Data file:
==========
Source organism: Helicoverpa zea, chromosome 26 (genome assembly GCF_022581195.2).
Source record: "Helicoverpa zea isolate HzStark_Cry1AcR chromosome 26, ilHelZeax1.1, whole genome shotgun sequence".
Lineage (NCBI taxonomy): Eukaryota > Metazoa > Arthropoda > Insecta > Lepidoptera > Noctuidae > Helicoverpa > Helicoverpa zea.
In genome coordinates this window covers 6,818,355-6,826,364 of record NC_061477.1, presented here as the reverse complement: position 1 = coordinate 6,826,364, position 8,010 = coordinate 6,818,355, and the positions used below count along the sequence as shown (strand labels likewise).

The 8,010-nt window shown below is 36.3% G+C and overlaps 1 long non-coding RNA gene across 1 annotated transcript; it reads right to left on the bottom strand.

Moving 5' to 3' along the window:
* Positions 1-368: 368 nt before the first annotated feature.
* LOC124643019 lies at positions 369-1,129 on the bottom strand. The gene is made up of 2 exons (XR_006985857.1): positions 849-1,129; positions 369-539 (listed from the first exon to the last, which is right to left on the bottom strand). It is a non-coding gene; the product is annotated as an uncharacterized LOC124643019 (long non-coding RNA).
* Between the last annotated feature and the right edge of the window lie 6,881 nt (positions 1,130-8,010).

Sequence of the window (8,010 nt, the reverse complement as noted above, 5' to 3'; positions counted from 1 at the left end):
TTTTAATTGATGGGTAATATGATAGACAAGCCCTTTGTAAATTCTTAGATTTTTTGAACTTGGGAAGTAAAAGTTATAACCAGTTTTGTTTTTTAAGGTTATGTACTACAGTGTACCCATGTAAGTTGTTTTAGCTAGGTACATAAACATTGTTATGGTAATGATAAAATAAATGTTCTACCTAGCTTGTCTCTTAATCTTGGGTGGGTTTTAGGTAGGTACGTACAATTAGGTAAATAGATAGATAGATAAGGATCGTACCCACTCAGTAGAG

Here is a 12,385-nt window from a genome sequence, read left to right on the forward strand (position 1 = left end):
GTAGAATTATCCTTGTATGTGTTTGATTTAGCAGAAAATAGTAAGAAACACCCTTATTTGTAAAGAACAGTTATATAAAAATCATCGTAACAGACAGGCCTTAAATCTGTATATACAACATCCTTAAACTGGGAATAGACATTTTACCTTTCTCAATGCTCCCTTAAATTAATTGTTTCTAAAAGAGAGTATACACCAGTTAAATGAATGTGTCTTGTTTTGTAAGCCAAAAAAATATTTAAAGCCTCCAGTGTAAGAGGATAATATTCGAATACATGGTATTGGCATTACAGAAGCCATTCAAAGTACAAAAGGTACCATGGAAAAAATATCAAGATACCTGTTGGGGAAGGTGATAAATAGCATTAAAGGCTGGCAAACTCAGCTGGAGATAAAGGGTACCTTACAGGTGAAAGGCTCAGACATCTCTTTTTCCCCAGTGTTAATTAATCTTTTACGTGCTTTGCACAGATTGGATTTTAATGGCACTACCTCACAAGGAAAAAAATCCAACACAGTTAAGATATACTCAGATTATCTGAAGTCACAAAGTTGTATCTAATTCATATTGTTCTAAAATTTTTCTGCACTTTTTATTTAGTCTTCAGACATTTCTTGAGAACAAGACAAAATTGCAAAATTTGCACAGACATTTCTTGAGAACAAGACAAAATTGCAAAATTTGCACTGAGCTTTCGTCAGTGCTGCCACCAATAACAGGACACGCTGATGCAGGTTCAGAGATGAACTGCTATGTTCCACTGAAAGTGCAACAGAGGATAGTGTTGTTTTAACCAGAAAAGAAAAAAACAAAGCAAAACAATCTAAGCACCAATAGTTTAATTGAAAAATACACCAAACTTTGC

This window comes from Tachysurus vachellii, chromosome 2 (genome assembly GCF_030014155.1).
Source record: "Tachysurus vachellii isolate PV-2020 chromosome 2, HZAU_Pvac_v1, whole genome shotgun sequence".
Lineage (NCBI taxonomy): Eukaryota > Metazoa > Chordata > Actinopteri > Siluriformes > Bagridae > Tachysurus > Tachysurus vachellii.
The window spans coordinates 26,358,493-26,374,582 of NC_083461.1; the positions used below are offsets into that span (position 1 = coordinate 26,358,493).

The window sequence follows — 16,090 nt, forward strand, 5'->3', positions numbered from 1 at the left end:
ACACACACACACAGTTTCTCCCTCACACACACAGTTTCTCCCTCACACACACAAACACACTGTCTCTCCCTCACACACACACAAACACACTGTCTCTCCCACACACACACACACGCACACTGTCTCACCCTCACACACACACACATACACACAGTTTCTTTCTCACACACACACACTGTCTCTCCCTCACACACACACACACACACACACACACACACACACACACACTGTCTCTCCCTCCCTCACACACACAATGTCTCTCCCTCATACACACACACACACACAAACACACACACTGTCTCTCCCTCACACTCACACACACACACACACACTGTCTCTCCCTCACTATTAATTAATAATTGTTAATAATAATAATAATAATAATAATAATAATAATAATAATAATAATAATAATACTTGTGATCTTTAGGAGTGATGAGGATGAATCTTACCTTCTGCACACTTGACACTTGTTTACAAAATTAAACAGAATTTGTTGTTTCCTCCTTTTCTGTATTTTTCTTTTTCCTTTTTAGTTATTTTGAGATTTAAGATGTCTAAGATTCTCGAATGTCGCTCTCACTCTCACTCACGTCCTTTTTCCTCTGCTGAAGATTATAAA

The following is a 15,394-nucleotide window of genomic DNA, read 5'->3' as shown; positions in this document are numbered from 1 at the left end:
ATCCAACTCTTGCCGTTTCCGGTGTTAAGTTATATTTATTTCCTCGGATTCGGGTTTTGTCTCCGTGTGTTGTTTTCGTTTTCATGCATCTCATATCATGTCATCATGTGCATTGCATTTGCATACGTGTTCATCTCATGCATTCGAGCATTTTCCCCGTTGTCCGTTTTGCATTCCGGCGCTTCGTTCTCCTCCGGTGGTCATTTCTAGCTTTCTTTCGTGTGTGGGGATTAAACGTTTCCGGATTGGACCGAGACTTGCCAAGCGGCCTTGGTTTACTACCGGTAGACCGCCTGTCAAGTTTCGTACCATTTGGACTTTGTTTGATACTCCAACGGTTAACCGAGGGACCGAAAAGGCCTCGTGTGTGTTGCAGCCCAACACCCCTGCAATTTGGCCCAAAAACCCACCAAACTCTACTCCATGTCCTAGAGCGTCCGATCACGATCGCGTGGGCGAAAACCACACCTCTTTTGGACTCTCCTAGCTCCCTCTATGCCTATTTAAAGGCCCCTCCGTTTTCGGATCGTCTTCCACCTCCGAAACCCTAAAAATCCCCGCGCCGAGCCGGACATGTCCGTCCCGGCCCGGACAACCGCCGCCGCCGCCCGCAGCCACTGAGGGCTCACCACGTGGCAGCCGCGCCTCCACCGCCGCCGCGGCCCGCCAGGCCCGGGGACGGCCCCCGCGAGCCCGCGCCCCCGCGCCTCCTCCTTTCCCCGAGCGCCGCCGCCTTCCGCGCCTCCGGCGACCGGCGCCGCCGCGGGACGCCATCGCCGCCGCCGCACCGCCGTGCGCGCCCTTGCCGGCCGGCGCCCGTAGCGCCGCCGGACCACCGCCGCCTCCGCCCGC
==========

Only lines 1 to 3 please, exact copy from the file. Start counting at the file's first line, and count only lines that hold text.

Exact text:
Source organism: Helicoverpa zea, chromosome 26 (genome assembly GCF_022581195.2).
Source record: "Helicoverpa zea isolate HzStark_Cry1AcR chromosome 26, ilHelZeax1.1, whole genome shotgun sequence".
Lineage (NCBI taxonomy): Eukaryota > Metazoa > Arthropoda > Insecta > Lepidoptera > Noctuidae > Helicoverpa > Helicoverpa zea.